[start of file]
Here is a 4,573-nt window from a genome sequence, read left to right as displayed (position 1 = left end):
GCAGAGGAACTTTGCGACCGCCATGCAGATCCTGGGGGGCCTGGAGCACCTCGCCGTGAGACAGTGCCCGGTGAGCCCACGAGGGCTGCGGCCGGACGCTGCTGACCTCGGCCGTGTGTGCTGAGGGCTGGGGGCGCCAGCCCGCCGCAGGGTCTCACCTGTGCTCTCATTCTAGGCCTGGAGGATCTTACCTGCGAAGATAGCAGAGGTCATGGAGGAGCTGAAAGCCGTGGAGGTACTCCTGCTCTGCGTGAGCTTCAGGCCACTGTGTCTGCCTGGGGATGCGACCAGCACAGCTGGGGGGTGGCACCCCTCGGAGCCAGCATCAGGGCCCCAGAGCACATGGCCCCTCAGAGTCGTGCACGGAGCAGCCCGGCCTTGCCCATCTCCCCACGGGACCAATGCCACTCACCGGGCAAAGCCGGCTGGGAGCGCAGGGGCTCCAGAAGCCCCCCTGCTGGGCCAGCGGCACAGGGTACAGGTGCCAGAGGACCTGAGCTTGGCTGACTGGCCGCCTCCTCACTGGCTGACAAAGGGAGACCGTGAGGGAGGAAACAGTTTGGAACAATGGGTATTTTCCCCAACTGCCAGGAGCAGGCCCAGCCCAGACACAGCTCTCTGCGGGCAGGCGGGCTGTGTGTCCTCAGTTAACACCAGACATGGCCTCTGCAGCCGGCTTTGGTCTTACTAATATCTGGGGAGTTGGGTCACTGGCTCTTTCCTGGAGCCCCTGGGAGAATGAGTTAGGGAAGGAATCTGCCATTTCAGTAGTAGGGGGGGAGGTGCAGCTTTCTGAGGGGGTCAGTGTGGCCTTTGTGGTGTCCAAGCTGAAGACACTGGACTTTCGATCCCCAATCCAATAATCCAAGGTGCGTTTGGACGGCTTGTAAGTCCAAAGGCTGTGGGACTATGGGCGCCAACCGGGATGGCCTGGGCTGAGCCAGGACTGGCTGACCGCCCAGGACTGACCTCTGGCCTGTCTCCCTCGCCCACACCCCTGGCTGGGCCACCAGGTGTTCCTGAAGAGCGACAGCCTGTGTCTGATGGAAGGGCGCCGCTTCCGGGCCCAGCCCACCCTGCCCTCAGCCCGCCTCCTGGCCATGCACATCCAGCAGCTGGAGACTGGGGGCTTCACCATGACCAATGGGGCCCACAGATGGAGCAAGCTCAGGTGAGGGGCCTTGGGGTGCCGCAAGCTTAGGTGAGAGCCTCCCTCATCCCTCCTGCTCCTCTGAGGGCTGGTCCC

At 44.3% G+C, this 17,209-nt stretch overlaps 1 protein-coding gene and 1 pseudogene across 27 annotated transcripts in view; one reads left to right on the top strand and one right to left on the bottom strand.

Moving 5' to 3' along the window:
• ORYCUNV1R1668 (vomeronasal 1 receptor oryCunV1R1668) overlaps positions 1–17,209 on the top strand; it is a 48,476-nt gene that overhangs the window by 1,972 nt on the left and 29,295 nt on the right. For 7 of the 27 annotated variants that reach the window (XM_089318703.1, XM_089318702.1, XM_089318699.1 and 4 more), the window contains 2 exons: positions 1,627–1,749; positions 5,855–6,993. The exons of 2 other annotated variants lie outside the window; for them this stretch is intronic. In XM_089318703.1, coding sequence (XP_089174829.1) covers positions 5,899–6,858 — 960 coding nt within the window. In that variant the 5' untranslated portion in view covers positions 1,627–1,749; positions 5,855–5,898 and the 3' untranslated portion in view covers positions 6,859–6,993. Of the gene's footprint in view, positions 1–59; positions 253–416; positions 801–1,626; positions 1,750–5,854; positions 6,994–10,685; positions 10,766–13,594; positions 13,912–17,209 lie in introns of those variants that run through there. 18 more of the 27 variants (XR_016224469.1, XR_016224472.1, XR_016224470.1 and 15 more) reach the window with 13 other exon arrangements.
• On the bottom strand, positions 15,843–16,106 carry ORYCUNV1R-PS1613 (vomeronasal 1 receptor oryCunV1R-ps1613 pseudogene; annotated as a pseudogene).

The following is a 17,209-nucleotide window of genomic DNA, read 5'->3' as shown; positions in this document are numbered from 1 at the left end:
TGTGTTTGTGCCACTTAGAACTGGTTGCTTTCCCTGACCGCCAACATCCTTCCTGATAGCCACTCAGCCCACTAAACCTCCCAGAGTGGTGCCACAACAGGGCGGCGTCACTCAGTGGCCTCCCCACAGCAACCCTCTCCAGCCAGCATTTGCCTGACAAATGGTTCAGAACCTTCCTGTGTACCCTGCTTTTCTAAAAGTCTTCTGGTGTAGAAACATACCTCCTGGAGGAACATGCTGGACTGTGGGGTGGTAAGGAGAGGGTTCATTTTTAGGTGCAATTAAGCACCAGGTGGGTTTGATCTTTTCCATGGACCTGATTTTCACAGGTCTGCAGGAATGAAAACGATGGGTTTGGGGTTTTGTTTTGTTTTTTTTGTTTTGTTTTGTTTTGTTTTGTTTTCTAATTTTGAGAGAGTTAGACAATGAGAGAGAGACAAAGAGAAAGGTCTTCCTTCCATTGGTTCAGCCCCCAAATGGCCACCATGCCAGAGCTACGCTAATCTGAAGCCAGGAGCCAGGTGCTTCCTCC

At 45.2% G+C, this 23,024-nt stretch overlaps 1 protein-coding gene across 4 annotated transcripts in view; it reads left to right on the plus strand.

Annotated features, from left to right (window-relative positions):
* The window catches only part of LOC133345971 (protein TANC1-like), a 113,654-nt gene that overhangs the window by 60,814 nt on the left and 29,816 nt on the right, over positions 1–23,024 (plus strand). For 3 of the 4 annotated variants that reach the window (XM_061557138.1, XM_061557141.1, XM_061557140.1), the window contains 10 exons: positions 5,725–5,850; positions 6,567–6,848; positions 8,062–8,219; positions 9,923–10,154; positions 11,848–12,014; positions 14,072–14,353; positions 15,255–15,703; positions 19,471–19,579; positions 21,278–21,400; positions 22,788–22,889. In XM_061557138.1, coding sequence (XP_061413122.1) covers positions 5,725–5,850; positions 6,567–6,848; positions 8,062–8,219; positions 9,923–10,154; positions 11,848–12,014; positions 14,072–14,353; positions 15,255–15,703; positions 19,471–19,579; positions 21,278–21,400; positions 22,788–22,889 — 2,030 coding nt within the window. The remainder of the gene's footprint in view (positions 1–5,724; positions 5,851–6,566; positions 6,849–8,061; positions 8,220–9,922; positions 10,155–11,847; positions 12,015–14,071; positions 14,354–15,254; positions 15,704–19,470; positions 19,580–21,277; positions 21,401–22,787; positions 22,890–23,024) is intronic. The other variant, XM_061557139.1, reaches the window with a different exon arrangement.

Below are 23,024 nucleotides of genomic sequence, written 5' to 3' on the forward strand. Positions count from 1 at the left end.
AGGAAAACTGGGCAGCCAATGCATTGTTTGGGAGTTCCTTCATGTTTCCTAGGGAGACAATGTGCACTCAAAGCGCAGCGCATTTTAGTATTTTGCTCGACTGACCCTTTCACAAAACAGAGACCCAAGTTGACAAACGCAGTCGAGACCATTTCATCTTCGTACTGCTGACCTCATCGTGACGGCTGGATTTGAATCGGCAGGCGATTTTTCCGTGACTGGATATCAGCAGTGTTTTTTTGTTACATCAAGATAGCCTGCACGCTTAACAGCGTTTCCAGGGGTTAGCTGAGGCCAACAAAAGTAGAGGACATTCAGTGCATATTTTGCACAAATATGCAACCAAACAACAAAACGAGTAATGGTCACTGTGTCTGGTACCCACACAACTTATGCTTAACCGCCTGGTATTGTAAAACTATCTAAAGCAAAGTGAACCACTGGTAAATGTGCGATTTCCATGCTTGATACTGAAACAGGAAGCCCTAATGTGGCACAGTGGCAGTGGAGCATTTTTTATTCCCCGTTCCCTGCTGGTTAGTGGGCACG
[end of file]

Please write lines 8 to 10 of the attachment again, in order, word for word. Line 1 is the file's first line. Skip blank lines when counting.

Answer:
TGTGTTTGTGCCACTTAGAACTGGTTGCTTTCCCTGACCGCCAACATCCTTCCTGATAGCCACTCAGCCCACTAAACCTCCCAGAGTGGTGCCACAACAGGGCGGCGTCACTCAGTGGCCTCCCCACAGCAACCCTCTCCAGCCAGCATTTGCCTGACAAATGGTTCAGAACCTTCCTGTGTACCCTGCTTTTCTAAAAGTCTTCTGGTGTAGAAACATACCTCCTGGAGGAACATGCTGGACTGTGGGGTGGTAAGGAGAGGGTTCATTTTTAGGTGCAATTAAGCACCAGGTGGGTTTGATCTTTTCCATGGACCTGATTTTCACAGGTCTGCAGGAATGAAAACGATGGGTTTGGGGTTTTGTTTTGTTTTTTTTGTTTTGTTTTGTTTTGTTTTGTTTTCTAATTTTGAGAGAGTTAGACAATGAGAGAGAGACAAAGAGAAAGGTCTTCCTTCCATTGGTTCAGCCCCCAAATGGCCACCATGCCAGAGCTACGCTAATCTGAAGCCAGGAGCCAGGTGCTTCCTCC

At 45.2% G+C, this 23,024-nt stretch overlaps 1 protein-coding gene across 4 annotated transcripts in view; it reads left to right on the plus strand.

Annotated features, from left to right (window-relative positions):